segunda-feira, julho 31, 2006

PhD Carribean plate boundary

Pedem-nos, da GEOPOR, a divulgação da seguinte oferta de emprego:

A PhD position is available at the Tectonophysics group of Utrecht University, the Netherlands, titled: "How plate tearing and slabs drive reorganization of the N Caribbean plate boundary"

For more information, contact Dr. Rob Govers ( or Prof. Rinus Wortel (

Project Summary
New evidence has emerged that the plate boundary between the Caribbean and North America plates is undergoing a major change due to plate breaking in at least one location, near Puerto Rico. Preliminary results show unusually high seismic activity near this tear. How and why plate tearing occurs is not understood. Similar active transitional processes in plate tectonics can only be studied in a few locations around the world. We propose to exploit this opportunity and investigate the current geodynamics of the northern Caribbean region, 1) because the mechanisms involved are only poorly understood, 2) because the potential for earthquakes and tsunamis can only be fully assessed in light of the dramatic consequences of such plate tearing, and 3) because similar transitional aspects of plate tectonics likely played a prominent role in the historical evolution of the geology of the Caribbean and in other regions (e.g., the Mediterranean and Carpathians). Using state-of-the-art quantitative geodynamic models we aim to integrate a wide range of observations (geometric, kinematic, and dynamic) in a physically plausible way. A pivotal role will be played by new results of high-resolution P-travel time tomography that discovered a-seismic slabs in the regional upper mantle, i.e., which were invisible before. We can therefore now start to establish how sinking slabs in the upper mantle drive deformation in the north Caribbean plate boundary zone. Seeking these depth-to-surface relations on time scales of natural hazards to that of many earthquake cycles, we aim to incorporate the growing GPS data set to 1) explain current crustal block motions in the plate boundary zone, 2) find and understand the repetition time scales of plate breaking events, 3) to assess the potential hazard of offshore faults and deeper crustal faults, both of which are not monitored by GPS. Finally, we seek to identify whether on geological time scales the evolution of the north Caribbean plate boundary can be understood as a succession of slab-related events as happen today. The main research instrument is a cutting edge finite element method that solves the coupled 3D momentum and heat equations for elastic, plastic and power-law viscous rheologies. This is a collaborative research project with Uri ten Brink of the USGS and Eric Calais of Purdue University. Work visits to Woods Hole are part of the work plan.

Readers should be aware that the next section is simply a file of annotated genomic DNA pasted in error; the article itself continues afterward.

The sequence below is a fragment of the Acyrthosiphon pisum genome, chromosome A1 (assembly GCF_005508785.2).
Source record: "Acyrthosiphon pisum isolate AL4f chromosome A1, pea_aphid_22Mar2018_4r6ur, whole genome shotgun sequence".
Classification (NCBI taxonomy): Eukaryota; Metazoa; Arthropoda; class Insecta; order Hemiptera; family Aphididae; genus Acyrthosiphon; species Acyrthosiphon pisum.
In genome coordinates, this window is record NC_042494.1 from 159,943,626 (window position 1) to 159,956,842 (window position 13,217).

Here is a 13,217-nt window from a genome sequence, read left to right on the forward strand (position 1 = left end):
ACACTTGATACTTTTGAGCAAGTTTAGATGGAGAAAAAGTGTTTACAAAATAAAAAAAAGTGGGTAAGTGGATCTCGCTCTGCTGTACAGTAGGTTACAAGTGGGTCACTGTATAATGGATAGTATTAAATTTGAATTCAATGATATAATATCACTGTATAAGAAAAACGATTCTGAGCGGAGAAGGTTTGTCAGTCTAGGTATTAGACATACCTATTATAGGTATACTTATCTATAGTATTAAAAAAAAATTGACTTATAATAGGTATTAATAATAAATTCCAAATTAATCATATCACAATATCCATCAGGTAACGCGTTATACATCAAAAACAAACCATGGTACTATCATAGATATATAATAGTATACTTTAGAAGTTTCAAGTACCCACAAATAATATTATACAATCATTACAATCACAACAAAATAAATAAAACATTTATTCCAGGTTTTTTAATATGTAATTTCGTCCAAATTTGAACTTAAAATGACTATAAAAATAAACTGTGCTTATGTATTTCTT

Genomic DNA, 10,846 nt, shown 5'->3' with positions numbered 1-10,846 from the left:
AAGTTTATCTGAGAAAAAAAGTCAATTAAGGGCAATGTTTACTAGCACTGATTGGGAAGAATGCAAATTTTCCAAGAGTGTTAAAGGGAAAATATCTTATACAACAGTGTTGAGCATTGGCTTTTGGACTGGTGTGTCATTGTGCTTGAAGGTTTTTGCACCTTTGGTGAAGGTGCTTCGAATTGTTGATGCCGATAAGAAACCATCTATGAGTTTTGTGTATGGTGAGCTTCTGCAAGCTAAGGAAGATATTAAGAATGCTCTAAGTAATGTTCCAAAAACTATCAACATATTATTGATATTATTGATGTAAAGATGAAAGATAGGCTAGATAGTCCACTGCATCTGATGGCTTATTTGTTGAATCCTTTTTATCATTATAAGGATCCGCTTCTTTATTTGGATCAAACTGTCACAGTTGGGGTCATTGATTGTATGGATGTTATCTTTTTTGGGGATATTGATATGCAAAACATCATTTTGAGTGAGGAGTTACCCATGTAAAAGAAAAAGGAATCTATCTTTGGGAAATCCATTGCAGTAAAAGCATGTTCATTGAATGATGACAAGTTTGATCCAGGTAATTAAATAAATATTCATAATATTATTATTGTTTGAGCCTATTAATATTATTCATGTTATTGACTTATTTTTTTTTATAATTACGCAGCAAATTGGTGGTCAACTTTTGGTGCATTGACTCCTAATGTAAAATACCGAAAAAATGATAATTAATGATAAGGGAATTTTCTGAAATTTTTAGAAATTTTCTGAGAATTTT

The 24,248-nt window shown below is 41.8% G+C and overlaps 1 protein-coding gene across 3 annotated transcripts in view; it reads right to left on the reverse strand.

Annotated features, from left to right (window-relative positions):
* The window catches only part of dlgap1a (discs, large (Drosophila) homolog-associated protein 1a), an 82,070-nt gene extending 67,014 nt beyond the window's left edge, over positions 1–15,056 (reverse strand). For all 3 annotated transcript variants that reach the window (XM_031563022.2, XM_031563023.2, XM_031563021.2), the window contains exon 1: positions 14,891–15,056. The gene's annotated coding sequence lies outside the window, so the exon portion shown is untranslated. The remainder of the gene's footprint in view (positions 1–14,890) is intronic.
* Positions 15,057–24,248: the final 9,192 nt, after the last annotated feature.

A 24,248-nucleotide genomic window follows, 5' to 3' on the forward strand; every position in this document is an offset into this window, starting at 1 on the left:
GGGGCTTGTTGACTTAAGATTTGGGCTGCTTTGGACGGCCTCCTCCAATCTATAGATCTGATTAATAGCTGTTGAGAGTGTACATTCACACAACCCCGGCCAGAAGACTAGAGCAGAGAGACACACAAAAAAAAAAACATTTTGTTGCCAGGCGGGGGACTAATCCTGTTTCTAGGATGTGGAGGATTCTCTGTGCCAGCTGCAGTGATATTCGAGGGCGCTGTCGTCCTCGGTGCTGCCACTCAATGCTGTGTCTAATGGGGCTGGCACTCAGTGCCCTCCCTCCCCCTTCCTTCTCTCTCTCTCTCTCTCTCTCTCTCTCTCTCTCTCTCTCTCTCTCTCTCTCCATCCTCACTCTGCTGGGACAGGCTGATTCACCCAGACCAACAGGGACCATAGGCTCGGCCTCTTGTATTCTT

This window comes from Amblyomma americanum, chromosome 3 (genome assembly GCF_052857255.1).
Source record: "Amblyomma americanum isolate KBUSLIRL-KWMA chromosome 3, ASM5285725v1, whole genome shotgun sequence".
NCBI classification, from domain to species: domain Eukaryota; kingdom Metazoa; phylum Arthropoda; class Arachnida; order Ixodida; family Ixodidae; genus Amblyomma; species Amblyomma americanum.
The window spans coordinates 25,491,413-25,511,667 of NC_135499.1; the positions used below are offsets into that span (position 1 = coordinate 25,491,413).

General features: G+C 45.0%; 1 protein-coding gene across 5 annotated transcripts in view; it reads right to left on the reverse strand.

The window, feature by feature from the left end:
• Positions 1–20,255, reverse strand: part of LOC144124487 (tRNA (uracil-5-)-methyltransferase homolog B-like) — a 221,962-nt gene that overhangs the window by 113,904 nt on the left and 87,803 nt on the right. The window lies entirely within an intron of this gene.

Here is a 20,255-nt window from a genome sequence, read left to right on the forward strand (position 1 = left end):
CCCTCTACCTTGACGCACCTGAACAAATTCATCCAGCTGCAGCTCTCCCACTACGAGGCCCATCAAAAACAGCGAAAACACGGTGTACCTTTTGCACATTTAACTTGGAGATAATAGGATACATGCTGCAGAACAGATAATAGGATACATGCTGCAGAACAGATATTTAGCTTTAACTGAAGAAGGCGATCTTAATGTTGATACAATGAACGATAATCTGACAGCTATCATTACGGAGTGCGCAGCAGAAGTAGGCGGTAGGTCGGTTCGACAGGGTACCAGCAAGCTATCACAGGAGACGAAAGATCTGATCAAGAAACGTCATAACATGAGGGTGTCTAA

We offer a full-time Ph.D. position for a period of four years, with the intent that it results in a doctorate in Geophysics. Conditions are based on the Collective Employment Agreement of the Dutch Universities. The gross monthly salary starts at EUR 1813 in the first year and increases to EUR 2394 in the fourth year and is supplemented by a holiday allowance of 8% per year. We also offer a pension scheme, a health insurance allowance and flexible employment conditions. The Ph.D. candidate will be based at the Earth Sciences Institute in Utrecht.

For this Ph.D. project we seek an outstanding individual with a recent M.Sc. or equivalent degree, who can demonstrate an excellent background in mathematics and physics, and specifically continuum mechanics. Proficiency in at least one modern computer language is a necessity. Experience with tools for the numerical solution of partial differential equations is appreciated. The successful candidate is able to demonstrate an interest in Earth processes and in geophysical and geological observations. She/he communicates easily in English, both verbally and in writing.

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